A measure of the distribution of power in the spectrum of white, or colorless, light, stated in terms of the kelvin temperature scale. 
The human visual system is incredibly adept at quickly correcting for changes in the color temperature of light; many kinds of light all seem “white” to us. Photographic film is not so forgiving;daylight film is made to be exposed by 5500 K light, while “indoor” film requires light with a color temperature of 3400 K (or 3200 K, for professional film). Photographs taken indoors under incandescent light on ordinary daylight film will come out orange. Photographs on indoor film taken in sunlight will be blue, as will photograph taken outdoors in shade illuminated by blue sky. To understand why a characteristic of light can be described by temperature, imagine a clear incandescent lamp connected to a dimmer. 
As the dimmer is turned up, the voltage increases and the lamp’s filament becomes warmer and warmer until it begins to glow cherry red.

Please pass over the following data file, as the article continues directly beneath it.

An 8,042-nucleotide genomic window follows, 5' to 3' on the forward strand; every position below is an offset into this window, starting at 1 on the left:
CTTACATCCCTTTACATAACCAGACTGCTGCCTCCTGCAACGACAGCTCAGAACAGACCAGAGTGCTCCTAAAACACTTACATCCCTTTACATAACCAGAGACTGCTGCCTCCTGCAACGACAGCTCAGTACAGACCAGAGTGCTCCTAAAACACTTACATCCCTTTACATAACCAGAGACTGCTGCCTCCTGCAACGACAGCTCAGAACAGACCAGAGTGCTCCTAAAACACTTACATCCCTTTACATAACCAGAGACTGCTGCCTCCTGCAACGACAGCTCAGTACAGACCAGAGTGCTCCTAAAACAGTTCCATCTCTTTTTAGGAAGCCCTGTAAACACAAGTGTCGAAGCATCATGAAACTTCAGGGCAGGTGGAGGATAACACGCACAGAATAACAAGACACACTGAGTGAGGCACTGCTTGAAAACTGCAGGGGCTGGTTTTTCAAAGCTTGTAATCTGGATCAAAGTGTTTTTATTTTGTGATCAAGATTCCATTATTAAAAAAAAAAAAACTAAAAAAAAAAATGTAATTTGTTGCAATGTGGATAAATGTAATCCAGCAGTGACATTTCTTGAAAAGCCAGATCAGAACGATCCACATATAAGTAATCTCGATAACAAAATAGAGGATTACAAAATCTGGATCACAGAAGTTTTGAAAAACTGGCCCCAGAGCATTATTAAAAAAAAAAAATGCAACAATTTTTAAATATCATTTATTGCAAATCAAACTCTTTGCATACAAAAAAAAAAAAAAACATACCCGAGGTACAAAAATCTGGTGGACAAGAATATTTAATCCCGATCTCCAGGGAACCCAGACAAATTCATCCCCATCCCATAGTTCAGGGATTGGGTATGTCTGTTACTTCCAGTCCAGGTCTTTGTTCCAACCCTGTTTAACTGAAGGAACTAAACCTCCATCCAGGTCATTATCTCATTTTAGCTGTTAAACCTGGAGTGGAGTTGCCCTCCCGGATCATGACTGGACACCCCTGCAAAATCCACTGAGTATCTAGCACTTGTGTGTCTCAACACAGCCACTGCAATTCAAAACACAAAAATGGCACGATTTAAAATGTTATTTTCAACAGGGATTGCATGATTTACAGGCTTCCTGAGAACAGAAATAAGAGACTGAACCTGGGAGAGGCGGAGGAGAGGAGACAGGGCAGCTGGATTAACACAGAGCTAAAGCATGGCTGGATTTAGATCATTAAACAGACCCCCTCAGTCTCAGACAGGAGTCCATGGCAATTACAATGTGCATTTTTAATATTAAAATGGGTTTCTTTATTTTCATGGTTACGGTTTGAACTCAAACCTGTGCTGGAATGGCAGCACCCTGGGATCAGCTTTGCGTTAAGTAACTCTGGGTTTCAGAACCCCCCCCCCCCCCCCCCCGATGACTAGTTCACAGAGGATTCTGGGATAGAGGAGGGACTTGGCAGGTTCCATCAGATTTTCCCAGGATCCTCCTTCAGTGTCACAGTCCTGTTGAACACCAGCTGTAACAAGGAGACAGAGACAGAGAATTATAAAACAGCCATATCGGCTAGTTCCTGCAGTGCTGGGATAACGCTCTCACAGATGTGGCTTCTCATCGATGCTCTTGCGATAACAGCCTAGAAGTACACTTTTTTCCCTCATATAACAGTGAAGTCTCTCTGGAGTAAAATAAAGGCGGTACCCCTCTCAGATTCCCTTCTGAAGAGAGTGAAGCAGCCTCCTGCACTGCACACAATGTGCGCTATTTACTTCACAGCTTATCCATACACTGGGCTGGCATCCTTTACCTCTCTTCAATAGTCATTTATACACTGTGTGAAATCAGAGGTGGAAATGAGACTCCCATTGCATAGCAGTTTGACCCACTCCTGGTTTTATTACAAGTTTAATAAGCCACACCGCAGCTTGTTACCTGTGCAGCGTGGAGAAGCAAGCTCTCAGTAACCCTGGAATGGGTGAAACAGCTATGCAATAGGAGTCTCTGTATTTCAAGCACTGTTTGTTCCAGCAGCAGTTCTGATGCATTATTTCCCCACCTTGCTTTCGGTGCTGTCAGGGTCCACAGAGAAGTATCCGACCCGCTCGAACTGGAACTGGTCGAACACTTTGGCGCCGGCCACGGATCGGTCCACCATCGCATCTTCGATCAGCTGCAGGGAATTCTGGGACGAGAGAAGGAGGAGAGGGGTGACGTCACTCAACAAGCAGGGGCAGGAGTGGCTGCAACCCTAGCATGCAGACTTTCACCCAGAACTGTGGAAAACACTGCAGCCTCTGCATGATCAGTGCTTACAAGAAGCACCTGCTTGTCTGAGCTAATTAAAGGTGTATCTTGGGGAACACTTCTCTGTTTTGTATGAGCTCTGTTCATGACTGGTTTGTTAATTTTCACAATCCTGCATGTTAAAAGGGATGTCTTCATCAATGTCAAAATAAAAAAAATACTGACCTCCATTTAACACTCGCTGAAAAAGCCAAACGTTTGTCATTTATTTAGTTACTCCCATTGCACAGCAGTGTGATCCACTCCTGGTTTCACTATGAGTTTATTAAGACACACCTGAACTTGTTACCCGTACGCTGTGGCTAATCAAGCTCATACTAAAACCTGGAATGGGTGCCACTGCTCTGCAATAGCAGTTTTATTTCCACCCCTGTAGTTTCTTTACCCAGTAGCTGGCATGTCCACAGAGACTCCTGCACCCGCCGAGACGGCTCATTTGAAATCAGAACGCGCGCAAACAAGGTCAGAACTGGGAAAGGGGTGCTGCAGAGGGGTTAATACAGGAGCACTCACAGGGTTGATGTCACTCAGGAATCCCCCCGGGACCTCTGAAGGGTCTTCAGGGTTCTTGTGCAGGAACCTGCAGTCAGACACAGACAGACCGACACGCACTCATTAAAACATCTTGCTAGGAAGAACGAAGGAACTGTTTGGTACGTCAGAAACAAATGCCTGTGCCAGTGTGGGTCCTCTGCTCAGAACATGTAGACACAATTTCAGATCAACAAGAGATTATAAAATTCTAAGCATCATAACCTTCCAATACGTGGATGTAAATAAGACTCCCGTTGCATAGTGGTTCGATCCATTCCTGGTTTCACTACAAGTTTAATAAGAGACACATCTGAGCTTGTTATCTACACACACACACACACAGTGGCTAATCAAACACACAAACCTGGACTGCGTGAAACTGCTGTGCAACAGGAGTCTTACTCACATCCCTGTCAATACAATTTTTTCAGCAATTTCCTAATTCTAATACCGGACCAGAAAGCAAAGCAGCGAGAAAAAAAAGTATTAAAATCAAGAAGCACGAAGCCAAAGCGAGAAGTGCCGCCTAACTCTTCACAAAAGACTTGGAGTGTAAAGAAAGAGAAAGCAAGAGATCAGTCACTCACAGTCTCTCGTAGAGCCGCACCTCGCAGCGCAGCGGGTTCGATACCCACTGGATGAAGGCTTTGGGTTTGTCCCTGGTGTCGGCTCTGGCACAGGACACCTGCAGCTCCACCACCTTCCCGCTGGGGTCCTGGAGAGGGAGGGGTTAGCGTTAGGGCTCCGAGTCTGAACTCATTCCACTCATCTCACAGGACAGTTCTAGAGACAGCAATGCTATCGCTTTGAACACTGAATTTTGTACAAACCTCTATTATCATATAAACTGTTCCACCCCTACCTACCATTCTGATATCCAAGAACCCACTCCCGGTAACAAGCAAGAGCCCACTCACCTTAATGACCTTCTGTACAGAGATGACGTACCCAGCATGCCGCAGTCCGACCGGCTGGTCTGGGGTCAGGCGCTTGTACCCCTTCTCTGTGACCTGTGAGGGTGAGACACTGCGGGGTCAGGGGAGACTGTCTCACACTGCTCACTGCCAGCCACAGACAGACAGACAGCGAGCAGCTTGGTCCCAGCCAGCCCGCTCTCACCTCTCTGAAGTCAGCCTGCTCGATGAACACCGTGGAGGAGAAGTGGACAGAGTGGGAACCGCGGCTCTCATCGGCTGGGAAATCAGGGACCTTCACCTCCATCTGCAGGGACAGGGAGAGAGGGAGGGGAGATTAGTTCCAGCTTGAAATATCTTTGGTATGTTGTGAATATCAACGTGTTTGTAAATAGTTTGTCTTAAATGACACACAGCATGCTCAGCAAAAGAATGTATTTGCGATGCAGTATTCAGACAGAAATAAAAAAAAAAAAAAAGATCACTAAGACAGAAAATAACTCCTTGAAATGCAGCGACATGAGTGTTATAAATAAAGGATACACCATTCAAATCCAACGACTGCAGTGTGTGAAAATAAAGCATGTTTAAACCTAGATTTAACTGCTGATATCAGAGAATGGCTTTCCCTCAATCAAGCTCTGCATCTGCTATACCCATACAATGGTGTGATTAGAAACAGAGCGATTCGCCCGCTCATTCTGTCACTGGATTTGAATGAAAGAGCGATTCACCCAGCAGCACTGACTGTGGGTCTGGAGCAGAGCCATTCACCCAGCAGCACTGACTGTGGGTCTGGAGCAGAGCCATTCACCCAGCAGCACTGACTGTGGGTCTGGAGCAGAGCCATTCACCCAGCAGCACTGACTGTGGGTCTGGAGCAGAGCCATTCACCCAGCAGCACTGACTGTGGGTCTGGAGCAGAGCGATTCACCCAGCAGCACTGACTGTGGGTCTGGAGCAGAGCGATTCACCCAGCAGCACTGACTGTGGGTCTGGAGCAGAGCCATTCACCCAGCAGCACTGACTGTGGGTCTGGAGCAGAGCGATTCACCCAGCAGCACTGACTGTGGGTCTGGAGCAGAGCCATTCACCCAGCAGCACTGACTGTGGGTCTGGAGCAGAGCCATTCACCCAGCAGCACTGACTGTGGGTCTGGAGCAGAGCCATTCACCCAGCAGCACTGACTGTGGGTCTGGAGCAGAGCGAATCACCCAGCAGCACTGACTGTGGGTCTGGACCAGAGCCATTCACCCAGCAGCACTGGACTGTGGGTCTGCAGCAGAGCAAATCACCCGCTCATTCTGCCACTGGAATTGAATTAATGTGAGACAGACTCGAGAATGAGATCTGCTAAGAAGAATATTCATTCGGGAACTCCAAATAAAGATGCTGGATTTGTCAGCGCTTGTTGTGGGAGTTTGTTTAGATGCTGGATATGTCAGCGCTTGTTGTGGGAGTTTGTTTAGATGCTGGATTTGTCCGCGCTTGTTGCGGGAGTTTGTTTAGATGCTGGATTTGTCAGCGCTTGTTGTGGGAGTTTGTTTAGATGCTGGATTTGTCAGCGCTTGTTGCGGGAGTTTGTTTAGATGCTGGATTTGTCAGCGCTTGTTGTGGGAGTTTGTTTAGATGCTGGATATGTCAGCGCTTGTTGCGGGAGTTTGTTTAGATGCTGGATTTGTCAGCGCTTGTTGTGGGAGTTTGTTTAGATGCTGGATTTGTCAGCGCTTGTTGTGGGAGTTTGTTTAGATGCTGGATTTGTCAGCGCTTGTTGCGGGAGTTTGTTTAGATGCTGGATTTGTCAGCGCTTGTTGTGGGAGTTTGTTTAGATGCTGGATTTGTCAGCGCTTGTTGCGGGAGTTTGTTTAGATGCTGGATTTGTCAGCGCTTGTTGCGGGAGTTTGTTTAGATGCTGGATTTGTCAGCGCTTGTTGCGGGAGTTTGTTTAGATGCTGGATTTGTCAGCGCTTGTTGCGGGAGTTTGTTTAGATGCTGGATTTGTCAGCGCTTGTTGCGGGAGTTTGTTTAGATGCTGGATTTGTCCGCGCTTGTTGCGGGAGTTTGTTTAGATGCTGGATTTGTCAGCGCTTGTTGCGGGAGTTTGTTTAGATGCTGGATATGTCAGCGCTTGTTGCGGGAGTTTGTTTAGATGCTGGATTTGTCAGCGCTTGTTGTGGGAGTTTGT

As the voltage continues to increase the filament gets hotter and hotter, glows more and more brightly, and is less and less red. 
The nature of the light is changing with the temperature of the filament. To formulate mathematical descriptions of the relationship between the temperature of the filament and the light being emitted, physicists use the concept of a blackbody, an imaginary perfect emitter and absorber of radiation. 
Most light sources emit light that is a mixture of light with different wavelengths, although some wavelengths are missing from certain kinds of light sources, such as fluorescent.
The light from a blackbody, however, is a mixture of light with a continuous range of wavelengths. 
The light is strongest at some particular wavelength. On each side of this peak, the amount of power gets progressively smaller.  The farther a wavelength is from the peak, the less power the light with that wavelength will have.
 As a blackbody gets hotter, the peak shifts toward shorter wavelengths.